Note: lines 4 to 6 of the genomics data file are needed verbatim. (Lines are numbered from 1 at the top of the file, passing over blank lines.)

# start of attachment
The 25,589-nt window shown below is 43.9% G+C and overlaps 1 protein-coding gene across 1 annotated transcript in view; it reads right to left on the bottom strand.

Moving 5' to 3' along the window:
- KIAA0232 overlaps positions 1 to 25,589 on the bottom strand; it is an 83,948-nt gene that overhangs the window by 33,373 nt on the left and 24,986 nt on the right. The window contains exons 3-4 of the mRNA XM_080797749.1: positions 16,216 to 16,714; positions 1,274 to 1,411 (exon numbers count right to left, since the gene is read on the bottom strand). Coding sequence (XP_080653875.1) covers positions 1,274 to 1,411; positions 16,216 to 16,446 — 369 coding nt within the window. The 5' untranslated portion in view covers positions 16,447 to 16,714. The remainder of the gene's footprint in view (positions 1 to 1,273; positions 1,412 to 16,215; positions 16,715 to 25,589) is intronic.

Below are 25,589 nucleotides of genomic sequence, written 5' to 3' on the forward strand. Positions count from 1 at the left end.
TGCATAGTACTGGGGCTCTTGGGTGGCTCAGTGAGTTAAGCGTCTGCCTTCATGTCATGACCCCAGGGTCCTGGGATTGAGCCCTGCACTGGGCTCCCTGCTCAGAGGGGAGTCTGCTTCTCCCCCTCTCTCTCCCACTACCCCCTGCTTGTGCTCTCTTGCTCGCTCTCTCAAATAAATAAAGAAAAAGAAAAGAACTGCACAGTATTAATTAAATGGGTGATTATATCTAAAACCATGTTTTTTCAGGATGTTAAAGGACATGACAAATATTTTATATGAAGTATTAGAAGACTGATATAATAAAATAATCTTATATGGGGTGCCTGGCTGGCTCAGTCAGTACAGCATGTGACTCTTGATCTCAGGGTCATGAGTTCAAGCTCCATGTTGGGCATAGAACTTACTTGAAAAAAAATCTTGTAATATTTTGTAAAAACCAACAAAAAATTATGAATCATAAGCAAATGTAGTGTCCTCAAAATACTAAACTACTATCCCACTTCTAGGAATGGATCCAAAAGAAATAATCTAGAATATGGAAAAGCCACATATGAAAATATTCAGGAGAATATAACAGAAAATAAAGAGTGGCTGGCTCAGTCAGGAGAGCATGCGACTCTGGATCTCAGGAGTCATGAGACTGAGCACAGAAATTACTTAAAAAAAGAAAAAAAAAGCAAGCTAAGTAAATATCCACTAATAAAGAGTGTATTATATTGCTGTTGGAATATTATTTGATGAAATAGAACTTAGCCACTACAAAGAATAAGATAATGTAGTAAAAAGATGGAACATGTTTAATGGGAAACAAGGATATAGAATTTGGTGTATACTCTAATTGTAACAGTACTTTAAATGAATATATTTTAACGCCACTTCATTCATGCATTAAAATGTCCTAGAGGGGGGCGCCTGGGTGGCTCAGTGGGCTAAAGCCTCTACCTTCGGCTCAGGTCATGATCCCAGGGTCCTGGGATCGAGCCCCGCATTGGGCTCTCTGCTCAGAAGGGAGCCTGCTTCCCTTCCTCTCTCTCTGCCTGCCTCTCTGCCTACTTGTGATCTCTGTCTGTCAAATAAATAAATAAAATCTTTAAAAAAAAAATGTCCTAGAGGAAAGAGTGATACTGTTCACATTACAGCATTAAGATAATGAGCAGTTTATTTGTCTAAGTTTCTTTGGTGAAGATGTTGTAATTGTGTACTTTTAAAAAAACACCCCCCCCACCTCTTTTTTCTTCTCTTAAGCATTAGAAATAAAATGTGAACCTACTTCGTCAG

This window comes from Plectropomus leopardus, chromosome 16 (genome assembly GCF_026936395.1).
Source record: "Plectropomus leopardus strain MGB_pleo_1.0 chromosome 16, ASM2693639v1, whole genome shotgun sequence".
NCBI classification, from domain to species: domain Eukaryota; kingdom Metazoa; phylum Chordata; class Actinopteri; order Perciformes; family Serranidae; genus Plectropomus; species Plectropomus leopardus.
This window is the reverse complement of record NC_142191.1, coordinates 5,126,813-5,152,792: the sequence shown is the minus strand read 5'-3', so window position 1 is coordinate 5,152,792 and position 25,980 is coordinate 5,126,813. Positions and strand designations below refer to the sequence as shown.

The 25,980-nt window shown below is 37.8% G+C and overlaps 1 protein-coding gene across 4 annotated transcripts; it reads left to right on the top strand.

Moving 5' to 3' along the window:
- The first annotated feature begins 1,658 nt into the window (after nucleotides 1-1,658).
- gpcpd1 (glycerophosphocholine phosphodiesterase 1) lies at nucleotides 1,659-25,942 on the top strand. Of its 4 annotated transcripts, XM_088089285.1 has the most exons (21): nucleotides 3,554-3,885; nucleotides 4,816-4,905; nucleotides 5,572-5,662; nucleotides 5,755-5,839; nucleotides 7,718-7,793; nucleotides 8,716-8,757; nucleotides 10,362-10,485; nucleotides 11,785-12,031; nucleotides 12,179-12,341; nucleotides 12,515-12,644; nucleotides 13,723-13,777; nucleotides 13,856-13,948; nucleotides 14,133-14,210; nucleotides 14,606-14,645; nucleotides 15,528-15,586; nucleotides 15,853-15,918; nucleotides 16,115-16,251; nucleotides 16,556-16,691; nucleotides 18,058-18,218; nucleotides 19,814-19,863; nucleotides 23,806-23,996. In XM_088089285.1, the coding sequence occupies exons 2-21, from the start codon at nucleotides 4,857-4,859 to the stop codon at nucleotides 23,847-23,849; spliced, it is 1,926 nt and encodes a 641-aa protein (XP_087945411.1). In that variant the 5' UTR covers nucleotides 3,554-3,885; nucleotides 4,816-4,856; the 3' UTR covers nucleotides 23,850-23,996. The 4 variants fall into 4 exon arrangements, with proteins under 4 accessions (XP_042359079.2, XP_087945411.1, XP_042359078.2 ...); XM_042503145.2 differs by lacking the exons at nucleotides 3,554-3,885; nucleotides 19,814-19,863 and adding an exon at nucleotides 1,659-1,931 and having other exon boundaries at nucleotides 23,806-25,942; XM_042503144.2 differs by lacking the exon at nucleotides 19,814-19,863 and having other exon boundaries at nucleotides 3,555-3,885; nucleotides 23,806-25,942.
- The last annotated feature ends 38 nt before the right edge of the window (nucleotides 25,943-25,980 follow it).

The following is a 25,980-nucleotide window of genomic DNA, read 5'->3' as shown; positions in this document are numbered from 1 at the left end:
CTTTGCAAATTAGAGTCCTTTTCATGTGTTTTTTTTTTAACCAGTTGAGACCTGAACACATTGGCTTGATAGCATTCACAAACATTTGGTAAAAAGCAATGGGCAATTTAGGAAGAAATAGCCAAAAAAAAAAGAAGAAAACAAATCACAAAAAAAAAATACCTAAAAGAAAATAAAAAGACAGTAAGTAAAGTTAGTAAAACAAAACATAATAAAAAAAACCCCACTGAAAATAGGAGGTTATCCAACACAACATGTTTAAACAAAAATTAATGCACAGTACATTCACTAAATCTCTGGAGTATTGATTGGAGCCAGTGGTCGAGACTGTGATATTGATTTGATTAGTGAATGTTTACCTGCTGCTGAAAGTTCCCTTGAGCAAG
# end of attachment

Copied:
Below are 25,589 nucleotides of genomic sequence, written 5' to 3' on the forward strand. Positions count from 1 at the left end.
TGCATAGTACTGGGGCTCTTGGGTGGCTCAGTGAGTTAAGCGTCTGCCTTCATGTCATGACCCCAGGGTCCTGGGATTGAGCCCTGCACTGGGCTCCCTGCTCAGAGGGGAGTCTGCTTCTCCCCCTCTCTCTCCCACTACCCCCTGCTTGTGCTCTCTTGCTCGCTCTCTCAAATAAATAAAGAAAAAGAAAAGAACTGCACAGTATTAATTAAATGGGTGATTATATCTAAAACCATGTTTTTTCAGGATGTTAAAGGACATGACAAATATTTTATATGAAGTATTAGAAGACTGATATAATAAAATAATCTTATATGGGGTGCCTGGCTGGCTCAGTCAGTACAGCATGTGACTCTTGATCTCAGGGTCATGAGTTCAAGCTCCATGTTGGGCATAGAACTTACTTGAAAAAAAATCTTGTAATATTTTGTAAAAACCAACAAAAAATTATGAATCATAAGCAAATGTAGTGTCCTCAAAATACTAAACTACTATCCCACTTCTAGGAATGGATCCAAAAGAAATAATCTAGAATATGGAAAAGCCACATATGAAAATATTCAGGAGAATATAACAGAAAATAAAGAGTGGCTGGCTCAGTCAGGAGAGCATGCGACTCTGGATCTCAGGAGTCATGAGACTGAGCACAGAAATTACTTAAAAAAAGAAAAAAAAAGCAAGCTAAGTAAATATCCACTAATAAAGAGTGTATTATATTGCTGTTGGAATATTATTTGATGAAATAGAACTTAGCCACTACAAAGAATAAGATAATGTAGTAAAAAGATGGAACATGTTTAATGGGAAACAAGGATATAGAATTTGGTGTATACTCTAATTGTAACAGTACTTTAAATGAATATATTTTAACGCCACTTCATTCATGCATTAAAATGTCCTAGAGGGGGGCGCCTGGGTGGCTCAGTGGGCTAAAGCCTCTACCTTCGGCTCAGGTCATGATCCCAGGGTCCTGGGATCGAGCCCCGCATTGGGCTCTCTGCTCAGAAGGGAGCCTGCTTCCCTTCCTCTCTCTCTGCCTGCCTCTCTGCCTACTTGTGATCTCTGTCTGTCAAATAAATAAATAAAATCTTTAAAAAAAAAATGTCCTAGAGGAAAGAGTGATACTGTTCACATTACAGCATTAAGATAATGAGCAGTTTATTTGTCTAAGTTTCTTTGGTGAAGATGTTGTAATTGTGTACTTTTAAAAAAACACCCCCCCCACCTCTTTTTTCTTCTCTTAAGCATTAGAAATAAAATGTGAACCTACTTCGTCAG

This window comes from Plectropomus leopardus, chromosome 16 (genome assembly GCF_026936395.1).